Luis Guillermo Plata - the driving force behind Colombia's growing trade ties with the world.
BY JOACHIM BAMRUD
In February last year, Colombian commerce, industry and tourism minister Luis Guillermo Plata received a group of foreign journalists at his downtown Bogota office. At some point he referred to The World Bank's Doing business survey, where Colombia had gradually been improving and in 2009 managed to become the second-best country in Latin America after Chile. Next year, he promised the group, Colombia would improve its score further. Whether that meant upsetting Chile or not, he added with a smile to the Chilean journalist in the group.
A year later, Colombia did just that. The country now ranks as the Latin American champion on the Doing business ranking.
Behind that success has been a deliberate strategy by the outgoing government of President Alvaro Uribe to implement laws that would boost foreign direct investment in Colombia. And one of the key architects and drivers behind that strategy has been Plata, who has been widely seen as Latin America’s best commerce minister in recent years.
“Luis Guillermo Plata is a sterling example of an entire generation of Colombians who have rallied to give their country a second chance,” says John Murphy, international vice president for the US Chamber of Commerce. “Like many others who’ve served alongside President Uribe, he left behind a host of lucrative and exciting opportunities abroad to take up the challenge of reviving the country’s economy and its spirit. As trade minister, he framed a far-sighted strategy that is already bearing fruit as Colombia enters into new trade agreements that lock in free access to the world’s great markets.”
When Plata leaves office on Saturday along with the rest of the Uribe administration, he leaves behind a legacy of making Colombia a serious player in global commerce, says Carlos Gutierrez, a former US Commerce Secretary who worked closely with Plata to get US lawmakers to pass the 2006 US-Colombia free trade agreement. They failed, but not because of their efforts, but rather U.S. domestic policies.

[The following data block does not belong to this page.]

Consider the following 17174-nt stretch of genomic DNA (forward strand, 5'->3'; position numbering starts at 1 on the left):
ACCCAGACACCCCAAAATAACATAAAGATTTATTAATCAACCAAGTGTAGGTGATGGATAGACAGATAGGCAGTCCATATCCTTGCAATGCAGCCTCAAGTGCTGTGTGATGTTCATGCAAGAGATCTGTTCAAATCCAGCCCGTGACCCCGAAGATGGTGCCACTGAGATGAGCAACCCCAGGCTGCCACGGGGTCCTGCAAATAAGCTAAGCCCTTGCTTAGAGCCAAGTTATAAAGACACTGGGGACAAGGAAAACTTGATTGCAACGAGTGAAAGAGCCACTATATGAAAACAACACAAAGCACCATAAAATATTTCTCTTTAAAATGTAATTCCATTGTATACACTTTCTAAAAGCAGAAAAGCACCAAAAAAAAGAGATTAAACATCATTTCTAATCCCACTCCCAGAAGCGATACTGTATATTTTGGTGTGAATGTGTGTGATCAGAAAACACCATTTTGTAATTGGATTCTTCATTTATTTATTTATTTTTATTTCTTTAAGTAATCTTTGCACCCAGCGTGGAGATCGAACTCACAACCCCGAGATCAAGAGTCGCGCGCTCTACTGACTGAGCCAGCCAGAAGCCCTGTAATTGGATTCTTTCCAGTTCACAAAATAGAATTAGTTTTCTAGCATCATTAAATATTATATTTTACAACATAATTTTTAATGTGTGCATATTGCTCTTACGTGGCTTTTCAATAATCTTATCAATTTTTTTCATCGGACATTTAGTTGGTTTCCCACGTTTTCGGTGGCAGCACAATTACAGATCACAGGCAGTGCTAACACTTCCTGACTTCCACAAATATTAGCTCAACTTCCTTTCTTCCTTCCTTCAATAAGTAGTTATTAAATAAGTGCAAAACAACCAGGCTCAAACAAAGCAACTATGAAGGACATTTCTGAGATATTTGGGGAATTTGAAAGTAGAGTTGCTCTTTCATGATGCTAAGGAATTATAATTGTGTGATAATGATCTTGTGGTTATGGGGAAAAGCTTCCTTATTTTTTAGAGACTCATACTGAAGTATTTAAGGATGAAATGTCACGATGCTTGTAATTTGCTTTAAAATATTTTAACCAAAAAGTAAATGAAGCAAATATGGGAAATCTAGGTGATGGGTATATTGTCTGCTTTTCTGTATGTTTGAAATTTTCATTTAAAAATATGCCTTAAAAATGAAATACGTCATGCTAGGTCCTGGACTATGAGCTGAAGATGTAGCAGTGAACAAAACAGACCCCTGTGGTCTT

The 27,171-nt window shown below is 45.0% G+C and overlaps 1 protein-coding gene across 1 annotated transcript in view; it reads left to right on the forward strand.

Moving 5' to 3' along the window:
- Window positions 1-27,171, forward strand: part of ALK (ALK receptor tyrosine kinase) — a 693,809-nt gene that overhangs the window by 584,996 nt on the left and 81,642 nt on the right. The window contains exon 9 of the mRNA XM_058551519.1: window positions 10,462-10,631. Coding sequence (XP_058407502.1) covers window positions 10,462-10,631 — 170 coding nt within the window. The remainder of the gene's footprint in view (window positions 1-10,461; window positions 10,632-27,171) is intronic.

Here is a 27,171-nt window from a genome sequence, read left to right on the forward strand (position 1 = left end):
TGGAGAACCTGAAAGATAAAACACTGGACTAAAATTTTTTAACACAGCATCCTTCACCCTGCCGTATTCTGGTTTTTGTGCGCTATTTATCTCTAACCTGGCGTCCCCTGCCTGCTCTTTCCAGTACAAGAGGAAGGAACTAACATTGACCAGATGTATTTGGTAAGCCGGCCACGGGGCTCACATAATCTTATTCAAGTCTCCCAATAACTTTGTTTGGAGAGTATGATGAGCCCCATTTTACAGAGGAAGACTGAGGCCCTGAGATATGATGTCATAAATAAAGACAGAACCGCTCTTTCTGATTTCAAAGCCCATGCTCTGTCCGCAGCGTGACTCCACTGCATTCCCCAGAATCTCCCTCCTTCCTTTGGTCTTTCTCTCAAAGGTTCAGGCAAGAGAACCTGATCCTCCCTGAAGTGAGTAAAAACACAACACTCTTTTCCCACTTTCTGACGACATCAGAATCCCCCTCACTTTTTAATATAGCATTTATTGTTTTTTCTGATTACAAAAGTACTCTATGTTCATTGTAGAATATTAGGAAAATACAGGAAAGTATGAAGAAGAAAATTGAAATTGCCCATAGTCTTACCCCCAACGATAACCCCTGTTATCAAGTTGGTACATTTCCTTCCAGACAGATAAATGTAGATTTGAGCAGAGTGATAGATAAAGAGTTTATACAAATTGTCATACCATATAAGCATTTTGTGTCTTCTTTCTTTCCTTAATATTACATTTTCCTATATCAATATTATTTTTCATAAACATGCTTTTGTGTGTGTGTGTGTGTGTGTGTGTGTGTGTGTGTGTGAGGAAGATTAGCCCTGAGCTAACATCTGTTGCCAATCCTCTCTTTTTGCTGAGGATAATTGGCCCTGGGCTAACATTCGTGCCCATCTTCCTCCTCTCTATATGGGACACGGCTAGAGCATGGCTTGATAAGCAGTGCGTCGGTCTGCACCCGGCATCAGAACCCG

Gutierrez praises Plata for “his mastery of facts, ability to stay calm under pressure, and his personal integrity.”
When asked what his proudest achievement is, Plata does not limit himself to one single event. Instead he points to the negotiation of several free trade agreements, the strengthening of micro credits, modernization of the accounting system, the new competition law, development of private capital funds, creation of venture networks and ease of corporate registrations.
“However, I believe the [reform] with the greatest impact is the policy of productive transformation, which will make it possible to develop world class sectors in Colombia and thus improve the competitiveness of the country,” he says. “With this policy, the productive structure of the country will be modernized and new sectors will grow, allowing Colombia to become an important player on the world market.”
In June, Canada’s legislature gave its final approval to the Colombia-Canada FTA signed in 2008. Meanwhile, Colombia has reached FTA’s with the European Union, the European Free Trade Association (EFTA), Chile, El Salvador, Guatemala and Honduras and is negotiating one with EFTA and Panama.
Plata says the lack of the US-Colombia FTA passage is his biggest disappointment. “We did everything humanly possible, we worked closely with members of congress in both parties, with had the support of both President Bush and President Obama, we showed many opinion makers that the image they had of Colombia wasn’t correct, we brought to Colombia members of congress, union leaders and opinion makers to show them the reality of the country,” he says. “We understand that various factors affected the priority of the Congress and the FTA’s were pushed back. We are confident that the topic will be settled in January, as President Obama has suggested.”
Before heading up Colombia’s commerce ministry, Plata led Proexport, the investment promotion agency that is considered one of the best in Latin America. He also served as a Colombian trade official in Asia in the 1990’s, a useful experience when he as commerce minister led the way towards boosting ties with that region.
Prior to joining the government he also had ample private sector experience, including as co-founder of Simplexis, a San Francisco-based e-procurement company, and at Mckinsey & Company, where he advised the top management of private companies and government organizations.
He holds a BSc from the University of Arizona and an MBA from Harvard Business School.
“He was no respecter of persons — he took questions and meetings with the mighty and the meek as long .. as it helped to advance Colombia’s interests,” Murphy says. “The fact that Colombia today punches above its considerable weight in global trade affairs is a testament to his vision and hard work.”
So what will the dynamo do after August 7? “Relax, relax and relax,” he says.
© Copyright Latin Business Chronicle
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